The dream is almost a reality. What else is left to plan?

We have been talking about this trip for almost 2 years, figuring out where to go, when, for how long. The real planning has begun this fall with the gathering of information. We hung a USA map on the wall and pinpointed the attractions and cities we wanted to see. This helped in establishing our itinerary. We will spend the last month slowly packing, buying insurance, and finalizing the details of our preparation.

What resources did you find most useful in planning your trip?

The Internet was our most useful tool. We found packing lists, activity ideas, Websites such as yours [CampingRoadTrip.com] with tons of info about traveling and camping. We also ordered free State guides and campbooks from the CAA (Canadian AAA) and visitor’s guides from each States online, we asked friends who traveled in the USA about their favorites things. GoogleEarth and GoogleMap are helpful too. They allow us to calculate the distances and they show all kinds of information. We will keep using them on the road for sure.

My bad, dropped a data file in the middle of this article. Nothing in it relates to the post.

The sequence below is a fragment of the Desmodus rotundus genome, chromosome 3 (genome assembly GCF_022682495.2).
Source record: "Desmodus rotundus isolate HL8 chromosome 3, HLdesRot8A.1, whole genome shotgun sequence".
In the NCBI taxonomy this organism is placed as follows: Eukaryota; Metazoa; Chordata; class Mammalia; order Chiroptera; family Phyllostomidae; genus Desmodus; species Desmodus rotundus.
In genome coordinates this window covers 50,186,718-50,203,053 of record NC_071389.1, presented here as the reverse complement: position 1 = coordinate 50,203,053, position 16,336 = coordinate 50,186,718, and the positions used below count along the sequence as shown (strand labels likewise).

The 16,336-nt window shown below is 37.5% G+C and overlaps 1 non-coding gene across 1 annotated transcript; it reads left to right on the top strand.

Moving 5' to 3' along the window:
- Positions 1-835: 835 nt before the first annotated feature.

What was the most interesting thing you learned when planning?

Claudine found out she was better at organizing a trip than she thought, and Ken was surprised to see how much planning it actually took! When he read her packing list, he questioned just about every item, to finally understand that they all will be of use.

What attraction are you most looking forward to seeing during your trip?

Arielle can’t wait to meet the princesses at Magic Kingdom-Disney World and to go to the beach. Ken is looking forward to visit national parks.

For Claudine, Ken and 2 young children, this will be a trip of a lifetime. It will also be a trip in which they will document their trials and tribulations throughout their travels.

The family begins their road trip in the early spring. Visit their website to follow the family from Quebec throughout their journey across the United States. Their site will include a weekly journal, as well as recommendations and warnings, activity ideas, and their favorite places.